From December 1941 to February 1948, the U.S. government orchestrated and financed the mass abduction and forcible deportation of 2,264 men, women, and children of Japanese ancestry from 13 Latin American countries to be used as hostages in exchange for Americans held by Japan. Over 800 Japanese Latin Americans were included in two prisoner of war exchanges between the U.S. and Japan. The remaining Japanese Latin Americans were imprisoned without due process of law in U.S. Department of Justice internment camps until after the end of the war.
Stripped of their passports en route to the U.S. and declared illegal aliens, most of the incarcerated Japanese Latin Americans were forced to leave the U.S. after their release from camp. However, since many were barred from returning to their home countries, more than 900 Japanese Latin Americans were deported to war devastated Japan. Over 350 Japanese Latin Americans remained in the U.S. and fought deportation in the courts. Eventually, about 100 were able to return to Latin America. It was not until 1952 that those who stayed were allowed to begin the process of becoming U.S. permanent residents. Many later became U.S. citizens.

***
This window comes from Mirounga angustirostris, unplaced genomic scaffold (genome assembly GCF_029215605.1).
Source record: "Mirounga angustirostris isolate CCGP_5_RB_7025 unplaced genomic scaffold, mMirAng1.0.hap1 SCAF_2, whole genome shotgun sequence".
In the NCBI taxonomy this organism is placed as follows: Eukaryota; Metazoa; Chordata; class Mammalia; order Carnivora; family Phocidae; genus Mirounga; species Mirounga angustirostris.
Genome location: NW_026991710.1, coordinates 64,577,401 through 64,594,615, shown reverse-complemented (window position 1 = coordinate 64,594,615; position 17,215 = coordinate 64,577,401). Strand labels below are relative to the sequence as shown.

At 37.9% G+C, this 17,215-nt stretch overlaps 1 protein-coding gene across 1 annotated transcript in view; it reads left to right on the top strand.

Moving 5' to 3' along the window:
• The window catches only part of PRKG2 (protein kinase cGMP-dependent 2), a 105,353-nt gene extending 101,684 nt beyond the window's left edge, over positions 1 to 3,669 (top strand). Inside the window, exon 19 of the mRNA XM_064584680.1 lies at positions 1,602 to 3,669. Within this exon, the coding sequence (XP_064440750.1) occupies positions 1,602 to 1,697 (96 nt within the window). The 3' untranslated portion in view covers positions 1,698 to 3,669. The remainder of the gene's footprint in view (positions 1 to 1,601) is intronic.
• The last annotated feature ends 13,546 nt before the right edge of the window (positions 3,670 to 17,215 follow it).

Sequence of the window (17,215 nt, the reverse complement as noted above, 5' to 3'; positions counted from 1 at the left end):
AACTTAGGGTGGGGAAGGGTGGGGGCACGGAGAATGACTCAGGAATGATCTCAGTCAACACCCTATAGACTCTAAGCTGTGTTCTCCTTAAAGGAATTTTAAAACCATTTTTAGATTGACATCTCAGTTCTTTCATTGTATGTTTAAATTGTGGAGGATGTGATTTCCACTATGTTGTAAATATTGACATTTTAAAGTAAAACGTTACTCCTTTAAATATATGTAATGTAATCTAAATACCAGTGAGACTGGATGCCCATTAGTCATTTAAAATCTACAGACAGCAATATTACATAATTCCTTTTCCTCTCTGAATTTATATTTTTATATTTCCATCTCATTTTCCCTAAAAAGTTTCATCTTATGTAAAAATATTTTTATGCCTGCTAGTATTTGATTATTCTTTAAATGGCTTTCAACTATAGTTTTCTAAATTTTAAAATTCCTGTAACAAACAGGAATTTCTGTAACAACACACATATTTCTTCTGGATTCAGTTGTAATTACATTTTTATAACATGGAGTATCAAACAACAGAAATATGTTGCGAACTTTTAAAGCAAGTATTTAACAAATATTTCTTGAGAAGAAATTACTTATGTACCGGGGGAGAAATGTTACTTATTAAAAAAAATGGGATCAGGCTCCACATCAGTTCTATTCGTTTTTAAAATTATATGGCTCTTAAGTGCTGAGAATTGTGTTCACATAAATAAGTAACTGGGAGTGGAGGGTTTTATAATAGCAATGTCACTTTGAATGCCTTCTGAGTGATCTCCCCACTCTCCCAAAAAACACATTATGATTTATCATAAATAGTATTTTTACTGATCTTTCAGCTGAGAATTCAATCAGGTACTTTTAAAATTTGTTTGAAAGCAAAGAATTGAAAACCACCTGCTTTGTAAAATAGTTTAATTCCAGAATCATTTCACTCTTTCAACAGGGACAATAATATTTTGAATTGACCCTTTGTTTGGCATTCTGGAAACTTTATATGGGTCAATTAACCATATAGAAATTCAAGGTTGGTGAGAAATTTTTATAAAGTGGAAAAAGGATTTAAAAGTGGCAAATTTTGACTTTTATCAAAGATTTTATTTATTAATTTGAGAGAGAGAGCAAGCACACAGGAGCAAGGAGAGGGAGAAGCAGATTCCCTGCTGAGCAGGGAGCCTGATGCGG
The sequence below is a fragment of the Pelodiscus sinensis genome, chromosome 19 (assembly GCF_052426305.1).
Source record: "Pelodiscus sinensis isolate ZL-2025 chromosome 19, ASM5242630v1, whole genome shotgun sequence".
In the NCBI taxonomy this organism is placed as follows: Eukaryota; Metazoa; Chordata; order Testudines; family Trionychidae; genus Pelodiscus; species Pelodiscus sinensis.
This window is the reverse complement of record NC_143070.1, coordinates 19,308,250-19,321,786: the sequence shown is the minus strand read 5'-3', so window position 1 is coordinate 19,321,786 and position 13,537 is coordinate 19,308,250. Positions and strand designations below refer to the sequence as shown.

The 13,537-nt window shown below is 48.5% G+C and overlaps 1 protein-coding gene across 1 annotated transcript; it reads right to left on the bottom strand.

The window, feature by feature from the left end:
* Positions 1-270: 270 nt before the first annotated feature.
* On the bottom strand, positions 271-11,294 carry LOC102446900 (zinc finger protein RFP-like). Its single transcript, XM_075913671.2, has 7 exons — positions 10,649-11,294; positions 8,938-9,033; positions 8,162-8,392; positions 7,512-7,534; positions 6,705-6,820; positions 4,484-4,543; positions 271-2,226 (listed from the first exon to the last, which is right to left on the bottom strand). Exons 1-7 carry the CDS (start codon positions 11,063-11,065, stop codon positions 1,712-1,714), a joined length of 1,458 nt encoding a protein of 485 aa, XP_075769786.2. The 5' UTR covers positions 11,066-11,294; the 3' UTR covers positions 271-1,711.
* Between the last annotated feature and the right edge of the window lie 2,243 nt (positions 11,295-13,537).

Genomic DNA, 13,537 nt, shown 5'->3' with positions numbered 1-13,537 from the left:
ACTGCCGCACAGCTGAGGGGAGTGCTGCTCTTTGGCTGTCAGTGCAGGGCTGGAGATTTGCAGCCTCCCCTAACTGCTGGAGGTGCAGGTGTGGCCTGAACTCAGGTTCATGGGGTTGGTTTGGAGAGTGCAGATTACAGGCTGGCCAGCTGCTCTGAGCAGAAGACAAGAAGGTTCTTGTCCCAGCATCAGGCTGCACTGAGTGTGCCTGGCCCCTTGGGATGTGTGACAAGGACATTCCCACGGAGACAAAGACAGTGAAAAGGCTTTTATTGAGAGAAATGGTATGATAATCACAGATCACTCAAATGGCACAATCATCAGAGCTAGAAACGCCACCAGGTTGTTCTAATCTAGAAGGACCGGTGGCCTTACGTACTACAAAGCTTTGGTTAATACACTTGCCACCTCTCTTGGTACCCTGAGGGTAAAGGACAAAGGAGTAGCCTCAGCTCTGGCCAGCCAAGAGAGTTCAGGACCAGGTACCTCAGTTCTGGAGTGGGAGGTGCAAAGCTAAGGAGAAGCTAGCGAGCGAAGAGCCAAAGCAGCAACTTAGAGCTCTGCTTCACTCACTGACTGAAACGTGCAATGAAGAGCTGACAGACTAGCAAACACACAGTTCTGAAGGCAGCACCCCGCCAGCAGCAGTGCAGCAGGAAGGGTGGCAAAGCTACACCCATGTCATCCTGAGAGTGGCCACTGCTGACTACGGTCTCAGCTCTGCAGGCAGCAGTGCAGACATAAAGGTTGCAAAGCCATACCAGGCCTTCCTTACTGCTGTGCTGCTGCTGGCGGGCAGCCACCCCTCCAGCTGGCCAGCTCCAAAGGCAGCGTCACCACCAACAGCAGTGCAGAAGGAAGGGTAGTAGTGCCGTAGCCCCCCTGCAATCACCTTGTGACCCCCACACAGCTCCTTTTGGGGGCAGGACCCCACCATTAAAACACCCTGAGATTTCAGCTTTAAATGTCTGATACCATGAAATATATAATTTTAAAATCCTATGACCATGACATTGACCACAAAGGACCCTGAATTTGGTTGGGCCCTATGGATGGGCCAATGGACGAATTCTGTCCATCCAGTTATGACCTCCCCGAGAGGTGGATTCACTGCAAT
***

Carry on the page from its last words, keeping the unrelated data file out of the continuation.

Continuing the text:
Japanese Latin Americans were subjected to gross violations of civil and human rights by the U.S. government during WWII. These violations were not justified by a security threat to Allied interests. Rather, it was the outcome of historical racism, anti-foreign prejudice, economic competition, and political opportunism. The U.S. government has yet to properly acknowledge this wrongdoing against the Japanese Latin Americans.
CIVIL LIBERTIES ACT OF 1988
Like Japanese Americans, Japanese Latin Americans have played an integral part in the struggle for acknowledgement and redress by the U.S. government for its unjust treatment of people of Japanese ancestry in the U.S. As a result, Congress enacted the Civil Liberties Act of 1988 to make the U.S. credible in the eyes of the world on human rights issues. To accomplish this, the Act provided for an official apology and token reparations of $20,000 to eligible individuals of Japanese ancestry. It also created a fund to educate the public about the internment to prevent the recurrence of similar events.